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Plans seem to change daily on this trip. Maybe its not so much that plans change but that they aren’t really plans, more a rough outline of what you expect you are going to do. Back in Palenque we met some very cool Canadians from New Brunswick that were on a similar, albeit longer (jealous), sojourn. Ryan and Janelle have the first rig that I’ve envied on the road. Generally speaking I wouldn’t trade the van for anything else we’ve seen so far even considering the electrical problems. But I have to admit, they have a bitchin setup with their roof top, fold away tent that transforms their somewhat normal looking 4-Runner into a camping machine.

Straight from the Cazadores label

We first chatted with them after returning from the ruins and over a cocktail later on. The next day we compared battle vehicles and talked about stops so far and the next one down the road. We were heading to Mahahual or maybe Laguna Bacalar while they were going to fang it straight to Belize. Our 2:30 departure made it impossible to even make it to the state of Quintana Roo, much less to the Mexican Riveria coastline. We spent the night at a campground near Escarcega. It turned out to be an excellent stop as the owner showed up sometime around 10:30 a took us on a jungle hike to see “cat-monkeys”, throngs of deer, including one that was more mascot than wild animal, and the rest of the property. He and I climbed the tallest and rickety-est deer stand ever constructed. It was incredibly unnerving as the whole thing swayed in the wind with our 350lb~ish combined weight gave its 35 feet of Mexican engineering all it could handle.

The next morning we rolled out at the reasonable hour of 11:30 only to be derailed in Chetumal by the need to track down some groceries, supplies and most importantly propane refills. By the time we had managed all the errands it was pushing dark-thirty again and we opted to track down the campground just north of Chetumal. Over an uninspiring and relatively expensive platter of not-really-paella, Ryan and Janelle rolled into the campground, so at least we aren’t the only ones who can’t go more than a couple hours a day. We camped next door and set up a massive combined kitchen, tranquillo-ness and general laziness caused a one night stopover to turn into a two night stay and Emilie made us all crepes the second morning. We left Emilie in Chetumal and finally slogged it to Mahahual where we met our dive instructor and set up the full, proper, camp for the first time since the Pacific Coast.

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Palenque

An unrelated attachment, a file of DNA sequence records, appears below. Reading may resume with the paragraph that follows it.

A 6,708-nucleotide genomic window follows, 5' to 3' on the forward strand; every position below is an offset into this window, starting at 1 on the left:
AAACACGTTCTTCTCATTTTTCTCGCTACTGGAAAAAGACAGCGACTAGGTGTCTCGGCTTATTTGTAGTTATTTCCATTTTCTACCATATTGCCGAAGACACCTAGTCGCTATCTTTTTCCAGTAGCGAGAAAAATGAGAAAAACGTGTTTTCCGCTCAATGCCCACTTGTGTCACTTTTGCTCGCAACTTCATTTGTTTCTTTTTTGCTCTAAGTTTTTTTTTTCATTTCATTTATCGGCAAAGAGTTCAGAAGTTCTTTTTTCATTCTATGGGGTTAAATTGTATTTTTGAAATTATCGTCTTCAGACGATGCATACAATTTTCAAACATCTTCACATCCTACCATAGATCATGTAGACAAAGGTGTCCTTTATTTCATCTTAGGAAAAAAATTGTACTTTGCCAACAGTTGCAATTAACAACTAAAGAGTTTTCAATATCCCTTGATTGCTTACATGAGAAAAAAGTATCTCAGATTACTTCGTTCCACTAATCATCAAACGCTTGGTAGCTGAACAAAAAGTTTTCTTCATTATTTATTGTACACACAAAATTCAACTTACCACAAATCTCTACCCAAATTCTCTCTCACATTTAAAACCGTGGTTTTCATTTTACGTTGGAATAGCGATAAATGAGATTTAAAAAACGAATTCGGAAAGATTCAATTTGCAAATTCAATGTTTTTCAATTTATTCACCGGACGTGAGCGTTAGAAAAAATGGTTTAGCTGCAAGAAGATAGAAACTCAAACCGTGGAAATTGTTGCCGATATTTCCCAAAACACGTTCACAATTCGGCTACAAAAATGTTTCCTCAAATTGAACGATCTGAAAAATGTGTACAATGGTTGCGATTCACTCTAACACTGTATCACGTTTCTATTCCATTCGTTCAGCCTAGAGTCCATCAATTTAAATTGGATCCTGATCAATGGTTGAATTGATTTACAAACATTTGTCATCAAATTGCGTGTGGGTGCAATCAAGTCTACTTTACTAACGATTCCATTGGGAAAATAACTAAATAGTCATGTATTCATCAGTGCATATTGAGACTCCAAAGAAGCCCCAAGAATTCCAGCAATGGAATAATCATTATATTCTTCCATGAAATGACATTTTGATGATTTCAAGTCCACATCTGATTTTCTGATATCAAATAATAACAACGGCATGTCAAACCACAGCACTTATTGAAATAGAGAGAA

The ruins at Palenque are incredible, not better or worse than Tonina, but definitely larger in land mass and quantity of structures, although Tonina is far more imposing especially from a distance. Hidden amongst the dense trees and vines, Palenque is composed of several groups of progressively larger complexes and structures ascending up the jungle hillside. The incessant wail of the howler monkeys gives the place an eerie haunted feeling as if the Mayan gods have been disturbed and are watching your every step, ready to release some mythical horror conjured up to keep their civilization in line and then regurgitated and twisted by the Hollywood machine. In Palenque you can see amazing examples of the way the Mayans redirected and channeled water, mastering the rivers and streams to protect their settlements and feed their agriculture. They incredible visages of ancient efforts and technology considering it was 1500 years prior; modern day Mexico still seems to struggle with controlling water and protecting their civilizations. Incredibly, the guidebook suggests that just a fraction of Palenque has been excavated. Unfortunately it doesn’t expand on the statement; it is possible that it just means the existing ruin complexes, since it is obvious that much of the visible ruins still lay under jungle and earth. But it is easy to imagine considerably more ruin structures snaking their way up the jungle ridglines, buried beneath hundreds of years of growth. Here, like at Tonina it is hard to fathom the reason for abandoning such sophisticated structures in favor of the wood thatch and dirt floor confines that the Mayans retreated to. While western civilization and archaeological academia were unaware of Palenque and for a longer period Tonina, the local indigenous cultures knew of their existence, it is thought continually since their abandonment. Why not return to an ancestral home and rebuild rather than toil in less modern housing that provides little more than daily sustenance? I can only surmise that religion played some massive role in this decision: most likely, some faulty superstition that would be replaced centuries later by the equally faulty religious superstitions of the Judeo Christian control complex of the conquistadors.